I’m going to try a different mode again, just to see if another mode works. I’m just going to start quite a high level, just to see if I can artificially make my heart beat quite high organically just by playing the game. It’s not actually working now, which is a bit weird.

There we go.

Things are moving a bit differently now, I don’t know if this is related to the pulse rate I’m going to hold my breath again just to see if this slows down.

I don’t know if you can tell whether it’s making any difference to the speed – It’s hard for me to tell. It could just be the level I’ve put it on. Again, I don’t think it’s doing much, which is quite weird.

There is a multiplayer mode on this, with up to four Bio Sensors. When you go into the Sensor Check there are other spots to have more of these on, but again – Not really much happening when you actually play the game.

Let me see what happens when you change the Bio Feedback, just to see if it’s something a little bit different.

I’m going to put the level up again to see if there’s any difference to actually playing it like this. The other thing it could be is, it depends how stressful Tetris makes you. I’m naturally a very calm person for the most part, so playing Tetris is not something I’d consider a strenuous activity, or something that would make me particularly stressful, and maybe that’s showing in this. It’s hard to tell.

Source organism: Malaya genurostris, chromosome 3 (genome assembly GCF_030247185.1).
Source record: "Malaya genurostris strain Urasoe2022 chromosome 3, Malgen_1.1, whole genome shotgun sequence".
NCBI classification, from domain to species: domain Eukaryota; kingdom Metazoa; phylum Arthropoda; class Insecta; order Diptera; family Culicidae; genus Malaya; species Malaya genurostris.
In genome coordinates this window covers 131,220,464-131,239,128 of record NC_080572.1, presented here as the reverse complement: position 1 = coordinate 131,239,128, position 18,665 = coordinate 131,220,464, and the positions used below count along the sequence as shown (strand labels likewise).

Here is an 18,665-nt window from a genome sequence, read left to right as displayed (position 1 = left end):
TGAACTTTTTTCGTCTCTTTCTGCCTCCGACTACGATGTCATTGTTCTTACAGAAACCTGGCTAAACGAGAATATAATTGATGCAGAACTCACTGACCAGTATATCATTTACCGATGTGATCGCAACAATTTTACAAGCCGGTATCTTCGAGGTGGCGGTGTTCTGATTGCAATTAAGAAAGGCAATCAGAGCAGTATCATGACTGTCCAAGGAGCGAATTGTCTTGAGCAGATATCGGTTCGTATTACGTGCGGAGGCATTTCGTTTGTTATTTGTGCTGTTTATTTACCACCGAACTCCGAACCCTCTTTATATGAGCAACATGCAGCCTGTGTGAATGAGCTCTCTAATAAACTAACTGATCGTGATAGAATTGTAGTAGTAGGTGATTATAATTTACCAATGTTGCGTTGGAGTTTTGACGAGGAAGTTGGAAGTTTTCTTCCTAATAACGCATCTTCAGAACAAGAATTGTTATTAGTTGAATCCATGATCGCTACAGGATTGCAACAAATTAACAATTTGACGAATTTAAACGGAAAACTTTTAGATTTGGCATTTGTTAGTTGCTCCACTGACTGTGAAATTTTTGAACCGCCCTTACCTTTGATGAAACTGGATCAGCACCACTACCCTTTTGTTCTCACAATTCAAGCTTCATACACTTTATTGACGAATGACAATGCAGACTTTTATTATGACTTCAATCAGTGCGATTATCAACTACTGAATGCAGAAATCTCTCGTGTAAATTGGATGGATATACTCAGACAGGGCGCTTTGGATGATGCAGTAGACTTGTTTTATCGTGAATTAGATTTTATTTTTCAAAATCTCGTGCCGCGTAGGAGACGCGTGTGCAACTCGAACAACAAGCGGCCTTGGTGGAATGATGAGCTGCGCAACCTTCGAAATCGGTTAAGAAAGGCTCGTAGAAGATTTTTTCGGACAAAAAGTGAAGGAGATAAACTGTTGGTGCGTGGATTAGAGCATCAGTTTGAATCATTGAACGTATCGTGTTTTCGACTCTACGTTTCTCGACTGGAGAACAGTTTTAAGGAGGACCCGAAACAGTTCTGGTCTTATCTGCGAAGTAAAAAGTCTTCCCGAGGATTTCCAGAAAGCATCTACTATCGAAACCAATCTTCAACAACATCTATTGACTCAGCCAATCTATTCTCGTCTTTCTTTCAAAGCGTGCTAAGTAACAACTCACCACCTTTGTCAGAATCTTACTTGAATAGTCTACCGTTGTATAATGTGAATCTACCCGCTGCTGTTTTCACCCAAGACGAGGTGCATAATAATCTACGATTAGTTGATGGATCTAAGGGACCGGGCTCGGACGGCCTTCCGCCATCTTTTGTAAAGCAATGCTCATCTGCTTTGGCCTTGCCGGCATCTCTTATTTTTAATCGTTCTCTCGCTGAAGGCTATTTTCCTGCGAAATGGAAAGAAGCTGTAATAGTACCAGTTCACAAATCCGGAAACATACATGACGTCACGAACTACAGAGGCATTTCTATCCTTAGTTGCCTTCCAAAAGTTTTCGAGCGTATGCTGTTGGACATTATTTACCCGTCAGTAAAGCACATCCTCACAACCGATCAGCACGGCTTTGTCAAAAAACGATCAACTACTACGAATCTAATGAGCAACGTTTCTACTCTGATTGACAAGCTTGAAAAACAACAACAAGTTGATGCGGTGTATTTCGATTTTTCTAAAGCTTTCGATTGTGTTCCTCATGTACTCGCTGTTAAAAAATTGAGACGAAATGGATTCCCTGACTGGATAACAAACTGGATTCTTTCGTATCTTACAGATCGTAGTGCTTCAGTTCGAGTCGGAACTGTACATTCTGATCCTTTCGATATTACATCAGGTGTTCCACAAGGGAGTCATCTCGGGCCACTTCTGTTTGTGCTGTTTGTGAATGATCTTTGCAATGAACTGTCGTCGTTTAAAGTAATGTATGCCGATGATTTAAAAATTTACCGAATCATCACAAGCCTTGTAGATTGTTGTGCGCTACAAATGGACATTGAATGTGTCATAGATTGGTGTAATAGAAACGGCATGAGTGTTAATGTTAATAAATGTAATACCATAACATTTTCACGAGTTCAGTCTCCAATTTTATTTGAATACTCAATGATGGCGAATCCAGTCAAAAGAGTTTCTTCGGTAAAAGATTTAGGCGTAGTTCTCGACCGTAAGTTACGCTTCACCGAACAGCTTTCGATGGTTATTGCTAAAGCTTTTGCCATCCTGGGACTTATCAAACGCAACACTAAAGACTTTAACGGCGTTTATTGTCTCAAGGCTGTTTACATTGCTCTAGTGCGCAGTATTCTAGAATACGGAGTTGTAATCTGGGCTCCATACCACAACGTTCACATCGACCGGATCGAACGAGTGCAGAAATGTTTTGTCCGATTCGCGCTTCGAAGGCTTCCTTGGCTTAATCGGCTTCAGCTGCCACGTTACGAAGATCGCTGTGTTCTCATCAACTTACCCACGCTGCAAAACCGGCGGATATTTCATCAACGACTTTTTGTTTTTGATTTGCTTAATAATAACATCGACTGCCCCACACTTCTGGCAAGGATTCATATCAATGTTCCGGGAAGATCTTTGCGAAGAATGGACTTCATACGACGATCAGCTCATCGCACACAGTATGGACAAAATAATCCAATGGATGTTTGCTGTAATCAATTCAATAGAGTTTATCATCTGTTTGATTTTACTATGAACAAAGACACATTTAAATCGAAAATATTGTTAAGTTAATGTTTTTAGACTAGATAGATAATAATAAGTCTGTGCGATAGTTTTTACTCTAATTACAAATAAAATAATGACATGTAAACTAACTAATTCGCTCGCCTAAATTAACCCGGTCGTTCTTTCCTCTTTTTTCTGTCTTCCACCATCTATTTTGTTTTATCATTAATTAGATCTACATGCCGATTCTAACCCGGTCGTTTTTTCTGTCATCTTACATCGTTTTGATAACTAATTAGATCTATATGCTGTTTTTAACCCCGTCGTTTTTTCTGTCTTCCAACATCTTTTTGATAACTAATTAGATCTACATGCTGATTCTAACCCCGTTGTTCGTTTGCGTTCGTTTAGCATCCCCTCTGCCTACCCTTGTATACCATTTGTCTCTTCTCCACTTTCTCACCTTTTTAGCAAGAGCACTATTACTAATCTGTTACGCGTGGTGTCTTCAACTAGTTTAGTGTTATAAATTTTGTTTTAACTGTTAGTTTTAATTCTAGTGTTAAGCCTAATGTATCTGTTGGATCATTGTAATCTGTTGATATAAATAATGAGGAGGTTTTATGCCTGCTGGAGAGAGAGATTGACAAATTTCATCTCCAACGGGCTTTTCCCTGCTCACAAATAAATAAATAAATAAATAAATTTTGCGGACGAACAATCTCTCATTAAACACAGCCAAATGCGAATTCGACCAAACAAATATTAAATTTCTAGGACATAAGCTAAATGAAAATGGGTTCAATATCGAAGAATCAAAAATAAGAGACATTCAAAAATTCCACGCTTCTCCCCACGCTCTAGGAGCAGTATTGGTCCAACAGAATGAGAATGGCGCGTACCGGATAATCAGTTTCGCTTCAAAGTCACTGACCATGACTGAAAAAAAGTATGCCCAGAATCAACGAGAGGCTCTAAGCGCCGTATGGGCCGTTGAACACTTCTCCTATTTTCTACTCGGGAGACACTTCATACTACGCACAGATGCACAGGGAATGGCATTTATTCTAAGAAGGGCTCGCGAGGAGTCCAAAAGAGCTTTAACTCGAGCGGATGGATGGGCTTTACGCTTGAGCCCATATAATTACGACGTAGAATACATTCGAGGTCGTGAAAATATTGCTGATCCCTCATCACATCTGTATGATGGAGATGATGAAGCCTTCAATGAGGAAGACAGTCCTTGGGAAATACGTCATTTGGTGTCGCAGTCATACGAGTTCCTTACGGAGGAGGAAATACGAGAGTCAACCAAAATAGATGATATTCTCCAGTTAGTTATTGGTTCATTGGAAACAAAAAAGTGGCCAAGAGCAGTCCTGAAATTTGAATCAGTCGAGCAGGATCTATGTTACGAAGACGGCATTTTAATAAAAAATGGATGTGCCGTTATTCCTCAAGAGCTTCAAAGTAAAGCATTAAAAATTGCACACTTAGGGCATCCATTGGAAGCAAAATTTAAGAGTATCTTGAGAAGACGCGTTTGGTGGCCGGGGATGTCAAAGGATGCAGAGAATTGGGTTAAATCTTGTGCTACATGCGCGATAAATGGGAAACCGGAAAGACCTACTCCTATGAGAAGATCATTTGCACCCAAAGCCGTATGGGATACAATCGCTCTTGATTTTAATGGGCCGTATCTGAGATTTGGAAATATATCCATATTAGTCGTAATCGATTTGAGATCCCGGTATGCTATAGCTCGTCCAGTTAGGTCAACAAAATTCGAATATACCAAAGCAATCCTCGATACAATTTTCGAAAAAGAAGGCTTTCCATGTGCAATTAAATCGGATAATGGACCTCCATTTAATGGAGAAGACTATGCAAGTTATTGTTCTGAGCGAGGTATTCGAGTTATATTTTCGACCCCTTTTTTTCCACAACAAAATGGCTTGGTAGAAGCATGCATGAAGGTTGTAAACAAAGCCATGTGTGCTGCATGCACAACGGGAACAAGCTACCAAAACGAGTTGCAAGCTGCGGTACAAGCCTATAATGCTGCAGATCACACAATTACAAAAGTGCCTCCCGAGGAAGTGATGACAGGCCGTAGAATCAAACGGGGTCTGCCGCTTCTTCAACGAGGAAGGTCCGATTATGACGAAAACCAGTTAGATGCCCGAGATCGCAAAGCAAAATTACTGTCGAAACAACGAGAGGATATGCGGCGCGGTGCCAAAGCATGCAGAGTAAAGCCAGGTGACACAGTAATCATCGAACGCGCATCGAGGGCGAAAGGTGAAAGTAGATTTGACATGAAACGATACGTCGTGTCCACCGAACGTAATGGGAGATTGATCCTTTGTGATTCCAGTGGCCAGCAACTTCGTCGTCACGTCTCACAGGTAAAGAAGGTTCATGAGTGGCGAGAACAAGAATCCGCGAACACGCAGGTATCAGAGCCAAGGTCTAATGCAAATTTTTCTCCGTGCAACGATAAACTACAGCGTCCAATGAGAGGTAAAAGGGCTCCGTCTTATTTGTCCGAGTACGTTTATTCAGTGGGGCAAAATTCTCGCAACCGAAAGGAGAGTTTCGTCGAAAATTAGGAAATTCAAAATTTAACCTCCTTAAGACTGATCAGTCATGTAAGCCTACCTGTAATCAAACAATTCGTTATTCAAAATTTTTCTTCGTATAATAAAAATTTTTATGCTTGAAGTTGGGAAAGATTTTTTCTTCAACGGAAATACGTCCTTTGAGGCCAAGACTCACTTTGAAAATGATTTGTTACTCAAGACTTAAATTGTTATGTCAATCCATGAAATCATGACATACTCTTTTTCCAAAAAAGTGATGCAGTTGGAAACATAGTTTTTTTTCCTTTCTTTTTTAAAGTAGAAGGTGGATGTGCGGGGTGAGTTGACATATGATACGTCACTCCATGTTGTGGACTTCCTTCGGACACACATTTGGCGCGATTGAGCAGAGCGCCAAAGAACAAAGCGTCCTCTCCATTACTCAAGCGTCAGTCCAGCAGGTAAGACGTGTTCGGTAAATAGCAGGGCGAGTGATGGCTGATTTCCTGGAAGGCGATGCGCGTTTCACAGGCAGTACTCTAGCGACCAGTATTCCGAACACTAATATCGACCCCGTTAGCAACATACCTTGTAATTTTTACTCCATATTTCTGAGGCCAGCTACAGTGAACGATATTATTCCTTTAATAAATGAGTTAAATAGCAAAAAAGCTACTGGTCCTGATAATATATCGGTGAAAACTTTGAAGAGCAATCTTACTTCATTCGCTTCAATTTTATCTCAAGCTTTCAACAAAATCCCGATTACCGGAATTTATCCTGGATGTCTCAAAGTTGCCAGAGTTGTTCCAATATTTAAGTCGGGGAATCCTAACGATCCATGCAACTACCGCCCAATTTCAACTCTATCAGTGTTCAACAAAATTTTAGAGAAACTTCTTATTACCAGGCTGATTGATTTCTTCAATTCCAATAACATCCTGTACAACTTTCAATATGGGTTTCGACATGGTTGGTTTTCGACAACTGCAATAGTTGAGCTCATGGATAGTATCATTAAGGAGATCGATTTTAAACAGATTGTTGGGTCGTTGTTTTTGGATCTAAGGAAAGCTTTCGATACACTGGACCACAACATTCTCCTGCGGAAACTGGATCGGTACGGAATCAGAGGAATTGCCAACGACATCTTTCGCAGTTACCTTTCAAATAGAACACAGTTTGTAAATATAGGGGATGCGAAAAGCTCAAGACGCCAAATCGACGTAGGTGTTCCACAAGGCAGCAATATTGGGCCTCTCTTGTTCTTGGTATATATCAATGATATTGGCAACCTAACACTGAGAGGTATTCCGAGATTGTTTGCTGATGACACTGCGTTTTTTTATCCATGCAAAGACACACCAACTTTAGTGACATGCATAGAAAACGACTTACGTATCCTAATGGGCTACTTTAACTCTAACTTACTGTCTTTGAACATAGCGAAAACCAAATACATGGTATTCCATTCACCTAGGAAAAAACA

I’m going to hold my breath to see if anything changes, I don’t think it is.

Honestly, I think I’m going to give up at this point, I think.Tetris 64 with a Bio Sensor is a great idea, but I don’t think the technology quite works up to the potential. I’m surprised that Nintendo haven’t come up with their little BioSensor they were talking about a few years ago for the Wii U, and this is probably why because it doesn’t work particularly well. So I’m actually going to leave it there. It’s not the most exciting video, so I’m sorry – But you can’t always trust technology, especially from the late 90’s. I’m going to leave it!

Thank you very much for watching, as always you can subscribe to this channel which is great and keeps you up to date all of the videos I do, from retro stuff to modern stuff, the random stuff to do with Bio Sensors, all that guff. And I’m going to see you around, thank you very much for watching, and don’t forget to keep gaming positive!

At The London Gaming Market

The first of its kind in the area, the London Gaming Market came to the capital on Sunday November 15th, containing tons of sellers related to gaming and board games, as well as a lot of eager folk trying to grab a good bargain.

I was there for this inaugural event, and as well as picking up a few bargains (which you’ll see in a future video), I also had a chat with console modder Retrospective22, and the editor of fanzine Hyper Play!